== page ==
Like a lot of other people, President Barack Obama has a New Year’s resolution.
This week Obama pledge to return his focus to the subject of “income inequality.”
According to a story in the Washington Post, the president was a bit short on specifics about how he might achieve his long-sought economic goals. Instead, the speech — coming at the end of a difficult and politically damaging year — was designed to help define a populist argument that he and other Democrats can carry into upcoming legislative battles and into next year’s midterm elections.”
While most everyone can agree that a widening gap between the haves and the have-nots presents serious problems for the country, the real battles will come as various factions argue about how to narrow the gap between the poor and rich. You can expect these battles to line up in perfect symmetry between the two major political parties.
This is the year that I will turn 50. This year is also the 50th anniversary of President Lyndon Johnson’s declaration of a “war on poverty.”
This is where it gets tricky for Democrats. Five years into Obama’s presidency, and 50 years after our nation declared a so-called war on poverty, there is ample evidence that the war is failing and President Obama’s economic recovery measures are falling short. The poor are still getting poorer and the rich are getting richer. This is why today’s political battles are about extending unemployment benefits, expanding Medicaid, etc.
An Inconvenient Truth
Republicans will have their own challenges in this debate.
They will be labeled, generalized and demonized as rich, fat cats. No one will talk about John Kerry, the Kennedys or the Roosevelt Family. We will ignore Nancy Pelosi’s wealth. This, as always, will be about politics . . . not about solutions. It will be about Republicans trying to beat Democrats by pointing to failures; and about Democrats blaming Republicans.
It’s just too easy for most Americans to get behind the Robin Hood concept of taking from the rich and giving to the poor without realizing that you are simply relocating wealth.
Since both parties have challenges in this mid-term election year, you can expect a lot of talk about the “top 1 percent.” But here is an inconvenient truth that I stumbled across on Twitter:
According to the non-partisan Congressional Budget Office (CBO), the top 1% of wage earners make 14.9 percent of all pre-tax income in the United States, yet pay 24.2 percent of all federal taxes.This is a conversation we must have. We should focus on making poor people richer, not on making rich people poorer.
The best way to achieve that goal is to 1.) Focus on educating the nation’s workforce. 2.) Stabilize family units 3.) Drive down health care costs and stop focusing on expanding insurance (make health care more affordable, efficient)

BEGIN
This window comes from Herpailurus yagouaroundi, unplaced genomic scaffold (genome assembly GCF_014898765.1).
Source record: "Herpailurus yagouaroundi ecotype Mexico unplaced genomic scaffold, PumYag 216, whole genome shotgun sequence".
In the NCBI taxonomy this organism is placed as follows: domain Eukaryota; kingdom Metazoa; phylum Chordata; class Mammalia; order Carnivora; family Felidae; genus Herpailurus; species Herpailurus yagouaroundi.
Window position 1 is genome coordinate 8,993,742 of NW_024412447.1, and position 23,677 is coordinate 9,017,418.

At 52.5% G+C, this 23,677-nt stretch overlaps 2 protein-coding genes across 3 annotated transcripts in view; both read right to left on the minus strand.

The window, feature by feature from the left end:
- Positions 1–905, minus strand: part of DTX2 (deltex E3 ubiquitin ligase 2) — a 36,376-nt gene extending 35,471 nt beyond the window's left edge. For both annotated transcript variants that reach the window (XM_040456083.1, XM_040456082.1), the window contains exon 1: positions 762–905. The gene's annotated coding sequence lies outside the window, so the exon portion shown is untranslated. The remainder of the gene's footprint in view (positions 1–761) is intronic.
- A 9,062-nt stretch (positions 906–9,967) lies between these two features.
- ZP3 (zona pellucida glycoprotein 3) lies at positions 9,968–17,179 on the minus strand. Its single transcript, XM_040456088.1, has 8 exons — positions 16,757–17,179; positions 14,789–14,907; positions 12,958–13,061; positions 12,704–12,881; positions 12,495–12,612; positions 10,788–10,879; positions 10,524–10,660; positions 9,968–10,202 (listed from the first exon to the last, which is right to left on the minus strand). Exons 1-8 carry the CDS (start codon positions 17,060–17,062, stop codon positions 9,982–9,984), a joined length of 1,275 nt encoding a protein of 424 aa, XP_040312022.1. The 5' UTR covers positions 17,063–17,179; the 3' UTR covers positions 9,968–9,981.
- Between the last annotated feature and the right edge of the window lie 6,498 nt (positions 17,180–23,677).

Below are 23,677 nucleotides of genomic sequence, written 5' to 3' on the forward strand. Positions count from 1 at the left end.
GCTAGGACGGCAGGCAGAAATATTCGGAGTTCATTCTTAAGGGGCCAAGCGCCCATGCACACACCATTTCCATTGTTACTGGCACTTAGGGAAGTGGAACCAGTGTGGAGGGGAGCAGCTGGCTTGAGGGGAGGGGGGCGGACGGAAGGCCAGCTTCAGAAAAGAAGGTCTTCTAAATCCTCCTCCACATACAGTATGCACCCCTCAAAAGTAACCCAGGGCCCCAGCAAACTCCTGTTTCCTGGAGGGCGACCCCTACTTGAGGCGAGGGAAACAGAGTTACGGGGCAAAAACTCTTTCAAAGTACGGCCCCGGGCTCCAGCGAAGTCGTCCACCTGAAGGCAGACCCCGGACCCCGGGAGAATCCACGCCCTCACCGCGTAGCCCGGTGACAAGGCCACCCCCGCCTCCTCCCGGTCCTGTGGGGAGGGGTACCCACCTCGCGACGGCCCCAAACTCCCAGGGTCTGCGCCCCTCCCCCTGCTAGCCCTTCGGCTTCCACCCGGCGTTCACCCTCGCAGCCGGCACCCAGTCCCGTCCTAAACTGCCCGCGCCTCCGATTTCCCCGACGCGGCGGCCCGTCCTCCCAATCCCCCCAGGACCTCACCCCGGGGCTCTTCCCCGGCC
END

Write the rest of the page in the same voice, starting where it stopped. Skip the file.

Since U.S. poverty rates continue to climb, maybe it’s time to admit we’ve lost the war on poverty. Maybe we need a new strategy and a little less politicking. But don’t bank on it.
If you would like to read or download the CBO report, you can find it here
One thought on “Take the money and run”
Poverty rates measure pre-transfer incomes–that is,the measurements do not take into account those programs designed to “fight poverty” (whatever that phrase is suppose to mean). when taking into account these transfers, we see the poverty rate is much lower:
The next problem with this post is the framing of the argument with ‘we cannot make the poor rich by making the rich poor’–or something to that effect. In a society with haves and have nots, you have to redistribute income in order to provide for the have nots living below some (arbitrary) standard of living. There’s two ways to address this; either through government transfer programs, or by increasing incomes. In either case, companies/firms/employers will experience some loss in wealth–either through reduced revenues when paying higher incomes, or through reduced revenues through higher taxes to help pay for those programs.
What is perhaps most curious about this post is the suggestion income inequality is brought on by a skills gap–hence the need to educate our workforce. If there were a skills gap then we should see industries facing those gaps increase wages, hours, or both. However, we’re not seeing that, and the skills gap is just a tired canard supported by academics (who love policymakers addressing this “problem” by increasing public investments in education) and the business sector (who win twice, first by reducing labor costs by having the public train the workforce further, and by flooding an already slack labor market with more workers, thus exerting downward pressure on the equilibrium wage).